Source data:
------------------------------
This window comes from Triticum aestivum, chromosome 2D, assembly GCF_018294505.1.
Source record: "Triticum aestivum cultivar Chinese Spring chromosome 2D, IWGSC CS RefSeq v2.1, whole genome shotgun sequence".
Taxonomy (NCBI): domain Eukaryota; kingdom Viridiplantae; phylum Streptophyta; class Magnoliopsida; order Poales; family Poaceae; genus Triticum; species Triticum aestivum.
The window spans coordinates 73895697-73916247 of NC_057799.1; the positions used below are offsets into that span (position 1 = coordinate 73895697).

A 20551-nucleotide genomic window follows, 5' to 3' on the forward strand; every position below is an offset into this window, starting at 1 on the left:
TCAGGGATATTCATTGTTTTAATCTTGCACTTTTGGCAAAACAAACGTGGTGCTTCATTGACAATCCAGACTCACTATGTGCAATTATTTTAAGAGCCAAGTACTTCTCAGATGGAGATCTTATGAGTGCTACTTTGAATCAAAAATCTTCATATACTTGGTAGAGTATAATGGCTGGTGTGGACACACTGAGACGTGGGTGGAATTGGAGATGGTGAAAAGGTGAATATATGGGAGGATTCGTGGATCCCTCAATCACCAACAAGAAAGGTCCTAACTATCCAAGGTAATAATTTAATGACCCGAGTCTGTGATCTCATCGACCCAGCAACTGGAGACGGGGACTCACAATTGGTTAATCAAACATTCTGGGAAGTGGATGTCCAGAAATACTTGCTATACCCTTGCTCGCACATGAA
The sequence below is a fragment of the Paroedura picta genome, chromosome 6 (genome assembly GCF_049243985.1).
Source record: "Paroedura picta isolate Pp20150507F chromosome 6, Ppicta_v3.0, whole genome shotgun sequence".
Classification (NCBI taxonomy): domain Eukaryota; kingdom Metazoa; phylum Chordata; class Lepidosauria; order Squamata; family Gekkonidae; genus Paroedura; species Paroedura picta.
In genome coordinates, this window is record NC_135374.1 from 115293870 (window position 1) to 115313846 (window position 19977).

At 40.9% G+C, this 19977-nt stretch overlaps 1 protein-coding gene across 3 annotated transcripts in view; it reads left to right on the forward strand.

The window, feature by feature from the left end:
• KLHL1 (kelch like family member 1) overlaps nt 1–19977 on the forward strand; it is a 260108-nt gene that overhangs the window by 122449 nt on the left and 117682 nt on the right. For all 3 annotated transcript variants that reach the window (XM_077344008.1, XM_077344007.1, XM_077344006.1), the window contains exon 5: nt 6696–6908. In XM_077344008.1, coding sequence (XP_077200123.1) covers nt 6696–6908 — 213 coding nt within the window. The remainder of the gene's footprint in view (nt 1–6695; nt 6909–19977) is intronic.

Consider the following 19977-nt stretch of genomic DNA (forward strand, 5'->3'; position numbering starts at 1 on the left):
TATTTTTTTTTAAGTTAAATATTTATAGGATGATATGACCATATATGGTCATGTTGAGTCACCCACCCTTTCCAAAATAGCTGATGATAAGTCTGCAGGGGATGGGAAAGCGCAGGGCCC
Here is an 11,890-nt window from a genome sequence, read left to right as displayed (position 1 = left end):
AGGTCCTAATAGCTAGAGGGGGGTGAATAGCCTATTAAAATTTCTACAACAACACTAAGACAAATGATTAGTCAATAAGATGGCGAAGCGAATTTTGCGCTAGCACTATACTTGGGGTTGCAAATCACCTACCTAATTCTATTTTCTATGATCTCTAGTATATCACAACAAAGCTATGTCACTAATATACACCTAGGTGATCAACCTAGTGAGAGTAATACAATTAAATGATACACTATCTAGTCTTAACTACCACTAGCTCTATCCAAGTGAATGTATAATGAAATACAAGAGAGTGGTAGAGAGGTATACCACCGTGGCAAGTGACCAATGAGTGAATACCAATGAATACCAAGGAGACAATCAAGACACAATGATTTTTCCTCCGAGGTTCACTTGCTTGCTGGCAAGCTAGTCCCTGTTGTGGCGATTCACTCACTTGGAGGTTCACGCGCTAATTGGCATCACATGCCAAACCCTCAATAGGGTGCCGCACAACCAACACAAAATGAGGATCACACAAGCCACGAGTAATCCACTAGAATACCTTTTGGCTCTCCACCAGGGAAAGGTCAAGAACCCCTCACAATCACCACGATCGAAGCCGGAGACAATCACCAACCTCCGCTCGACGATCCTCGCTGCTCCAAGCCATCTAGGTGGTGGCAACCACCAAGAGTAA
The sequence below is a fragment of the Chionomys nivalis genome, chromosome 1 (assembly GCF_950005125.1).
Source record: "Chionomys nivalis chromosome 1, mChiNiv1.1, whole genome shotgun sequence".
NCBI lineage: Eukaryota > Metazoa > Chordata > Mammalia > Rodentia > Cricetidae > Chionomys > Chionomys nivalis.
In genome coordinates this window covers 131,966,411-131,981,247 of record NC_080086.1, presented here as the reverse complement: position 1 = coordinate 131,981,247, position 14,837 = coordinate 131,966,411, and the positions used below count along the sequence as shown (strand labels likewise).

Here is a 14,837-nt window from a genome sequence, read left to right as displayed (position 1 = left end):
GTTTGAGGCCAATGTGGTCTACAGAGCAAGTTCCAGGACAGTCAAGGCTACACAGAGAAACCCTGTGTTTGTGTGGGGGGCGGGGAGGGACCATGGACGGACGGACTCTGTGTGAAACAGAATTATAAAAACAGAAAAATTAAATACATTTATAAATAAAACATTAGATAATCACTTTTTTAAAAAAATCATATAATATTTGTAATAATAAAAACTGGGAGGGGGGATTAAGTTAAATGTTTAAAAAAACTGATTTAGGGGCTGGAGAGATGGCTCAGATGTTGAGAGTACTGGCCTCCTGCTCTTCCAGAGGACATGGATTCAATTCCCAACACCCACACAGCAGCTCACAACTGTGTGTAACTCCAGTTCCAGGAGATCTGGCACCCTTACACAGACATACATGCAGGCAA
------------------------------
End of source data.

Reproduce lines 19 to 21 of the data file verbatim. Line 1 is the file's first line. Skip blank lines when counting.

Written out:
Source record: "Chionomys nivalis chromosome 1, mChiNiv1.1, whole genome shotgun sequence".
NCBI lineage: Eukaryota > Metazoa > Chordata > Mammalia > Rodentia > Cricetidae > Chionomys > Chionomys nivalis.
In genome coordinates this window covers 131,966,411-131,981,247 of record NC_080086.1, presented here as the reverse complement: position 1 = coordinate 131,981,247, position 14,837 = coordinate 131,966,411, and the positions used below count along the sequence as shown (strand labels likewise).